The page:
Unnecessary coal plants could waste India’s 247,421 cr: Report

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New Delhi, Sep 7 | A total of 27 GW of pre-permit and permitted new coal power plant proposals in India are now superfluous to its electricity requirements. These coal project proposals could jeopardise the achievement of India’s widely-praised renewable energy target of 450 GW by 2030, a new report said on Tuesday.

These surplus ‘zombie’ plants, assets that would be neither dead nor alive, would require Rs 247,421 crore ($33 billion) of investment, yet are projected to lie idle or operate at uneconomic capacity factors due to surplus generation capacity in the system.

According to the analysis by Ember and Climate Risk Horizons, the private sector’s unnecessary investment on ‘zombie’ coal plants will be Rs 62,912 crore. Of this, JSW Energy, which publicly stated it will not build any new coal plants, is proposing a Rs 10,130 crore Barmer coal expansion project.

Adani Group and Bajaj Group are proposing Rs 26,286 crore and Rs 17,998 crore respectively on new coal plants.

Aditya Lolla, Ember’s senior analyst, said: “As India recovers from the disruption caused by the COVID-19 pandemic, how the country uses scarce public resources will be absolutely crucial. By avoiding these unnecessary ‘zombie’ coal plants, India can not only save lakhs of crores of rupees, but also lower power costs and reiterate its commitment to the success of its clean energy transition goals.”

The analysis by energy experts at Ember and Climate Risk Horizons demonstrates that India doesn’t require new coal capacity beyond the 33 GW of new coal plants already being built, to meet demand growth by FY 2030.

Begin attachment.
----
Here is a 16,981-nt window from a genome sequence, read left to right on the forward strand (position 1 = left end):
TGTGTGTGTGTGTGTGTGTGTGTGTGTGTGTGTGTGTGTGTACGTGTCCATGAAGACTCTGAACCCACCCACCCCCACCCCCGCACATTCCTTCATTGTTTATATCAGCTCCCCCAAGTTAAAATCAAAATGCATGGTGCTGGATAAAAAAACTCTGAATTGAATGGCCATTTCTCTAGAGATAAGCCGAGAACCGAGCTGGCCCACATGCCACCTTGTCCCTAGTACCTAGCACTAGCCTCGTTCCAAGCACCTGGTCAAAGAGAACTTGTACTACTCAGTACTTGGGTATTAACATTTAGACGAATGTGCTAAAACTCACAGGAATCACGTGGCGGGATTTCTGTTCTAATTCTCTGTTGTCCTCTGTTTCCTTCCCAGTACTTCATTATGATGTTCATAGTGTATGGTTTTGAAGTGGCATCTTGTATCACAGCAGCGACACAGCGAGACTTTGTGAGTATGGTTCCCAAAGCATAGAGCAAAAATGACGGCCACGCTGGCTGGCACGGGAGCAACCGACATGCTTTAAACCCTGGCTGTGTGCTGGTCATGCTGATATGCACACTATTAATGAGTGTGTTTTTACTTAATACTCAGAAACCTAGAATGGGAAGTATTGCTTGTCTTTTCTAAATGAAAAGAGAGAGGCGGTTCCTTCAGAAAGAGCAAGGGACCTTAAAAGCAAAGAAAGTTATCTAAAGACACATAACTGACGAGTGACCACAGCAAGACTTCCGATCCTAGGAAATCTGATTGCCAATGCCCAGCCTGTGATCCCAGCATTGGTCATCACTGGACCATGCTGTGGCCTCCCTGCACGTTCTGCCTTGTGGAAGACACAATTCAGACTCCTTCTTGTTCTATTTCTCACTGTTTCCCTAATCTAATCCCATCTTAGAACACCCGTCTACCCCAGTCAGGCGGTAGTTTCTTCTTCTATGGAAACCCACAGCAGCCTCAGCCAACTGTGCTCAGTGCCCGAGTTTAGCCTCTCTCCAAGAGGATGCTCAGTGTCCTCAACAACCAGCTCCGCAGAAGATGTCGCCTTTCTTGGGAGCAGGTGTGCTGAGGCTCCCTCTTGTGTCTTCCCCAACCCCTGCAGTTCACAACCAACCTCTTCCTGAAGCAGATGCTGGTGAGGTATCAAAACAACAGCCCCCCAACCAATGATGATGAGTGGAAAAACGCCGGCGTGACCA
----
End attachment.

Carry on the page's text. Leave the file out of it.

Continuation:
Even with aggressive projections of five per cent annual growth in power demand, the analysis shows that coal-fired generation in FY 2030 will be lower than in FY 2020, as long as India achieves its 450 GW renewable energy and other non-coal targets.

The report finds that over 300 GW of renewable energy commitments have already been made by India’s public and private power generators.

Furthermore, India can meet peak demand in FY 2030 even if it retires its old coal plants and stops building new coal beyond those under construction. By FY 2030, India will have a total ‘firm’ capacity of about 346 GW in addition to 420 GW of variable renewables capacity to meet an estimated peak demand of 301 GW.

The daytime peak demand would be easily met with India’s huge planned solar capacity, while the report shows that evening peaks will be most effectively met by additional battery storage, at a lower cost than building new coal.

The analysis reveals that switching investment from coal projects to renewables and battery storage would save the Indian power system an additional Rs 43,219 crore ($4 billion) a year from 2027 onwards in terms of reduced power purchase cost — in addition to capex savings — without sacrificing the power system’s ability to meet future demand.

Abhishek Raj of Climate Risk Horizons, said: “Once incurred, these wasted investments will lock DISCOMs and consumers into expensive contracts and jeopardise India’s renewable energy goals by adding to the system’s overcapacity. The smart option is to divert these resources to renewables and storage to build a cheaper, more resilient grid for the future.”

Source: IANS

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Does MBA really help in getting a better job offer ?

Does MBA really help in getting a better job offer ?